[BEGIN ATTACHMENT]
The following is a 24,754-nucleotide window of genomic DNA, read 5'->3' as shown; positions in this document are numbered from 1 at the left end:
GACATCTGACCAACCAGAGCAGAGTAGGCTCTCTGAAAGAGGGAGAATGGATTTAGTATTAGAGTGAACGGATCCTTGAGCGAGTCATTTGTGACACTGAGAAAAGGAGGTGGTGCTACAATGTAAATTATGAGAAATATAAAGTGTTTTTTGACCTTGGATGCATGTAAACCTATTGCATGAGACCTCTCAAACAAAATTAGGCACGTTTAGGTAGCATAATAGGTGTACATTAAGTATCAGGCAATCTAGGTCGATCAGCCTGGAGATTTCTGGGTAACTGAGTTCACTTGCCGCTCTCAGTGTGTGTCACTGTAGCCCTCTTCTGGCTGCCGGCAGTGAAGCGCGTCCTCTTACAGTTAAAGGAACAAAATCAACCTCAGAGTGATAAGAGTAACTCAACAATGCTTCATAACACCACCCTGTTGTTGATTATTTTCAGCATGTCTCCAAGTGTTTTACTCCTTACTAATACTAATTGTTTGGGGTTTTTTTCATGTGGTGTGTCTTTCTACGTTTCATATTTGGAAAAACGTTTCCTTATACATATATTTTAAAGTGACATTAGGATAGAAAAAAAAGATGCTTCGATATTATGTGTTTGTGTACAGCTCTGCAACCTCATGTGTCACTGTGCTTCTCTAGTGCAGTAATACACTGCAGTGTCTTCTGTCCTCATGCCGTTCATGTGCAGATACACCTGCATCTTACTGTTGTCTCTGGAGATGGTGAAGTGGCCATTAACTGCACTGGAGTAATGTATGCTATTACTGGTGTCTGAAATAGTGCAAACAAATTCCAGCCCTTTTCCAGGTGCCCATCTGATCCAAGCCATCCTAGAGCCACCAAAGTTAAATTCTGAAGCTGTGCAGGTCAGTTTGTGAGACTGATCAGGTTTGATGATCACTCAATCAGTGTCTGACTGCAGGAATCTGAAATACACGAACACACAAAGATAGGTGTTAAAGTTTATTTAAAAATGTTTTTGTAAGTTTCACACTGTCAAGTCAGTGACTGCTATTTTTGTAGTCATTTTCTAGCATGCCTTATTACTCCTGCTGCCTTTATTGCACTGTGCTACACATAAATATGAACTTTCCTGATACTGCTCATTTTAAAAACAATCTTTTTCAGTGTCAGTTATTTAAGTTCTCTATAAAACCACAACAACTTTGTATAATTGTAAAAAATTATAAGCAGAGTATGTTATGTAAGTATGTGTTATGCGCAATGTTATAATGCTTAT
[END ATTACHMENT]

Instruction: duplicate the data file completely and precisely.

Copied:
The following is a 24,754-nucleotide window of genomic DNA, read 5'->3' as shown; positions in this document are numbered from 1 at the left end:
GACATCTGACCAACCAGAGCAGAGTAGGCTCTCTGAAAGAGGGAGAATGGATTTAGTATTAGAGTGAACGGATCCTTGAGCGAGTCATTTGTGACACTGAGAAAAGGAGGTGGTGCTACAATGTAAATTATGAGAAATATAAAGTGTTTTTTGACCTTGGATGCATGTAAACCTATTGCATGAGACCTCTCAAACAAAATTAGGCACGTTTAGGTAGCATAATAGGTGTACATTAAGTATCAGGCAATCTAGGTCGATCAGCCTGGAGATTTCTGGGTAACTGAGTTCACTTGCCGCTCTCAGTGTGTGTCACTGTAGCCCTCTTCTGGCTGCCGGCAGTGAAGCGCGTCCTCTTACAGTTAAAGGAACAAAATCAACCTCAGAGTGATAAGAGTAACTCAACAATGCTTCATAACACCACCCTGTTGTTGATTATTTTCAGCATGTCTCCAAGTGTTTTACTCCTTACTAATACTAATTGTTTGGGGTTTTTTTCATGTGGTGTGTCTTTCTACGTTTCATATTTGGAAAAACGTTTCCTTATACATATATTTTAAAGTGACATTAGGATAGAAAAAAAAGATGCTTCGATATTATGTGTTTGTGTACAGCTCTGCAACCTCATGTGTCACTGTGCTTCTCTAGTGCAGTAATACACTGCAGTGTCTTCTGTCCTCATGCCGTTCATGTGCAGATACACCTGCATCTTACTGTTGTCTCTGGAGATGGTGAAGTGGCCATTAACTGCACTGGAGTAATGTATGCTATTACTGGTGTCTGAAATAGTGCAAACAAATTCCAGCCCTTTTCCAGGTGCCCATCTGATCCAAGCCATCCTAGAGCCACCAAAGTTAAATTCTGAAGCTGTGCAGGTCAGTTTGTGAGACTGATCAGGTTTGATGATCACTCAATCAGTGTCTGACTGCAGGAATCTGAAATACACGAACACACAAAGATAGGTGTTAAAGTTTATTTAAAAATGTTTTTGTAAGTTTCACACTGTCAAGTCAGTGACTGCTATTTTTGTAGTCATTTTCTAGCATGCCTTATTACTCCTGCTGCCTTTATTGCACTGTGCTACACATAAATATGAACTTTCCTGATACTGCTCATTTTAAAAACAATCTTTTTCAGTGTCAGTTATTTAAGTTCTCTATAAAACCACAACAACTTTGTATAATTGTAAAAAATTATAAGCAGAGTATGTTATGTAAGTATGTGTTATGCGCAATGTTATAATGCTTAT